Given that Japanese kimono are not only considered functional clothing for everyday use, that they are also considered works of art it comes as no wonder that the styles of kimono greatly varies through the years. There is a long-running publication in Japan that best captures the shifting trends in Japanese kimono fashion and design known as 'The Quarterly Magazine Of Beautiful Kimono', which we have also heard referred to as a few other titles such as 'Beautiful Kimono' or 'Beautiful Kimono Magazine'. This long-running publication spans the decades, and we have editions of it as far back as 1960. Though the magazine is written mostly in Japanese, there are enough photos in it to please citizens of the global community. Flipping through the pages you are treated to a printed fashion show of the best of kimono of that period, hand selected for their quality and design.
Intermixed among the great multitude of pages featuring full-color photos of kimono are also advertisements, and helpful information regarding how to wear and dress in a kimono, and even little tips for etiquette while wearing your kimono. In this post, we will explore the kimono featured in a 1992 edition, which has a staggering 570 pages inside it. Functioning much like a kimono time capsule you can spend hours flipping through the high quality colorful glossy pages which feature kimono in most major styles of the time: yukata, furisode, haori, michiyuki, men's kimono and kimono fashion, fukuro obi, and more.
In previous editions of this publication, we do see at times the kimono making industry experimenting with more modern designs and attempts at reenvisioning the traditional Japanese kimono into something more modern. However, in this edition, it feels like the kimono are stylized to feel more classical, and observe more traditional aesthetics.
The cover features a simple, elegant, and understated casual kimono that has a subtle patchwork style to it that reminds me of a momoyama patchwork kosode. Notice how the total coordination has ample contrast, and there is no pairing of the same colors. Kimono coordination is often about contrast and pop, so that each part of the coordination stands out and makes it own statement while still being a part of a whole.
There are some more modern styles typical of art from this time featured, such as these two kimono. The large bold black and gold brush strokes on the otherwise understated kimono are most certainly in line with the early 90s aesthetics. However much of the remaining catalog features kimono that fall more in line with tradition.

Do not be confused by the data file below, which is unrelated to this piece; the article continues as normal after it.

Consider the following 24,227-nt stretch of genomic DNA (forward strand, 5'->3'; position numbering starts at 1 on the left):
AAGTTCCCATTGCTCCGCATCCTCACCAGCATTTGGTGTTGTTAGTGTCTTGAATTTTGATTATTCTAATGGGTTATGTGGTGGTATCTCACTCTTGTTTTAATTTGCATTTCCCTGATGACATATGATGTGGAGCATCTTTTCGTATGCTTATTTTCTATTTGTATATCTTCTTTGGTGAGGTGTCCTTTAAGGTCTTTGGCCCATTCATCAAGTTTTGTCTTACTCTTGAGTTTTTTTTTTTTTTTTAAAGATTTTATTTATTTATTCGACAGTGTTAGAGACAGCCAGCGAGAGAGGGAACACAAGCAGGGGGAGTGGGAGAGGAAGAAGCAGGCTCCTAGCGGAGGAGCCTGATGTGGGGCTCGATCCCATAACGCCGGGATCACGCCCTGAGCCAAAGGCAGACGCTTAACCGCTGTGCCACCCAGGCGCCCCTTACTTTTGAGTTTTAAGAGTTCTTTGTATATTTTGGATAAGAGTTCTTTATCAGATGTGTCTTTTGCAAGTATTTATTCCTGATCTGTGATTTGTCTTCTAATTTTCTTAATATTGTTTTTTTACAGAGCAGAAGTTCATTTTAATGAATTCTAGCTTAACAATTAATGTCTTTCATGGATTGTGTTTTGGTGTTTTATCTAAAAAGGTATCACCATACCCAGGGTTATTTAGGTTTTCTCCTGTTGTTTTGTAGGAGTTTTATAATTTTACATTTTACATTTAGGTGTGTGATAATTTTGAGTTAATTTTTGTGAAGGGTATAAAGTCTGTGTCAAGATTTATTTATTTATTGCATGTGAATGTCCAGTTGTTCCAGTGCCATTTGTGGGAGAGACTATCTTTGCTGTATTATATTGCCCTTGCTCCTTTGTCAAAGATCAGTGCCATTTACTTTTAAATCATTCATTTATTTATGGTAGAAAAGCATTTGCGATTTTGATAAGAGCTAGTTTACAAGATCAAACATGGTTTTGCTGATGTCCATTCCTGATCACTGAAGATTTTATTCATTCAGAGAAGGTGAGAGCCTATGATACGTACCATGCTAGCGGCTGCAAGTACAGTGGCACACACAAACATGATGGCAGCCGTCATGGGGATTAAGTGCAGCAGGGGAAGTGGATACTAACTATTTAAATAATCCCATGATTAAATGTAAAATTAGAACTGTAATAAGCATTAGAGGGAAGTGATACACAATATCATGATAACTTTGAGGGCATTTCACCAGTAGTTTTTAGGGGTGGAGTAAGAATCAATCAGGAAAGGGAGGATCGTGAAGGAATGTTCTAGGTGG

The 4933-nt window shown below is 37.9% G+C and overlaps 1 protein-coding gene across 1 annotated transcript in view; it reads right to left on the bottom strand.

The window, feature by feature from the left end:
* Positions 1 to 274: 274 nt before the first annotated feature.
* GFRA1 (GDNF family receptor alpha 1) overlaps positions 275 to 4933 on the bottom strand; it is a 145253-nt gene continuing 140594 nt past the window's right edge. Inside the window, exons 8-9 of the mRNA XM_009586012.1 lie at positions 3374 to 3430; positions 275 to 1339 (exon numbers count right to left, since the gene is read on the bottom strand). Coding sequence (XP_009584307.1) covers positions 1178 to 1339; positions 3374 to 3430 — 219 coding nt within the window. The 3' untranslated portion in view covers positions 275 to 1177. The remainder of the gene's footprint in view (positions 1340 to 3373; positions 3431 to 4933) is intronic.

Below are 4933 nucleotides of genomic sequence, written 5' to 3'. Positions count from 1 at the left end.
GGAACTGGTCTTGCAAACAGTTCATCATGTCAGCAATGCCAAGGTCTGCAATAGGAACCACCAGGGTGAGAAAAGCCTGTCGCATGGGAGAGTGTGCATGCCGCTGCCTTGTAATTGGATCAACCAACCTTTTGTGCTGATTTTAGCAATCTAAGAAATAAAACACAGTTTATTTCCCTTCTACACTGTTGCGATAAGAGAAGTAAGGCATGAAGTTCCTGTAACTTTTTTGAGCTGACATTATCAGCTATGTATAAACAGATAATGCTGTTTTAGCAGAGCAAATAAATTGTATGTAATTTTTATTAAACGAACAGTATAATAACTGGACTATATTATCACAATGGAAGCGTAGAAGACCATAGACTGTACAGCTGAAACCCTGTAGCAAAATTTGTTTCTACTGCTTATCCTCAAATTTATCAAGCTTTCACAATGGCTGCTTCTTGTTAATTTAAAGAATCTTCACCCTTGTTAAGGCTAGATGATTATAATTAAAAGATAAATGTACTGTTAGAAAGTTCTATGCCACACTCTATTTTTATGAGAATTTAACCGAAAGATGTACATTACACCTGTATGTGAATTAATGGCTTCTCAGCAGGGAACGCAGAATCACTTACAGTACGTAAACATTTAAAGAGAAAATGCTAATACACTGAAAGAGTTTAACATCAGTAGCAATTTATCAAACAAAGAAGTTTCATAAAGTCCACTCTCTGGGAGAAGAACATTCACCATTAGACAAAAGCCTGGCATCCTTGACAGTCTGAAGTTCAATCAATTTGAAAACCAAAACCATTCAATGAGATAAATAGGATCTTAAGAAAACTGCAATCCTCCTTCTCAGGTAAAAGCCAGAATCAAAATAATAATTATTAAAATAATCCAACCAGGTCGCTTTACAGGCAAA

This elegant blue, green, and black kimono paired with the buttercream obi is a favorite of ours, its understated elegance is timeless. Yet again you see the kimono parts layered and paired to create an eye-catching color contrast with the coordination. Kimono such as this one we find to be especially versatile due to how non-commital the design is to any particular season or even motif. Such kimono can be easily mixed into a collection, and easily be changed up in style and presentation by mixing different obi and other items with it.
In all, I find the kimono of this period to be in line with what you expect from kimono designs and styles. I don't see much in the way of radical deviations in designs, and motifs. Furisode still very much look like furisode, and yukata are still very much yukata. I don't think it is until much later into the 2000s that you see some real limits being pushed. Other than a handful of examples in the 80s, you don't see much risk-taking with kimono stylization and design.
Regardless of the era, kimono still observe dressing standards and customs.
Included in each magazine is a section dedicated to candid street photos of common citizens wearing their kimono while out. This section really gives insight into what kimono styles were like at the time, as the photos are candid and are not a staged professional shoot. Usually, there are several pages of candid photos of people wearing kimono in each edition, and for this edition, we decided to focus on the younger ladies' attire.
Of course, what magazine isn't complete without lots of advertisements? Something about the advertisement below caught our attention. Perhaps it was the adorable little dog, or the woman weaving? Either way, we really enjoyed this ad and thought it was worth sharing. The advertisement features the 1991 and 1992 Obashiya collection of obijime, haori himo, and other braided goods.
Be certain to check out the rest of our blog for fashionable tips for wearing haori, our latest inventory restock, and additional insight into wearing Japanese kimono such as yukata, and furisode. Most of all, remember to practice dressing yourself and wearing your kimono!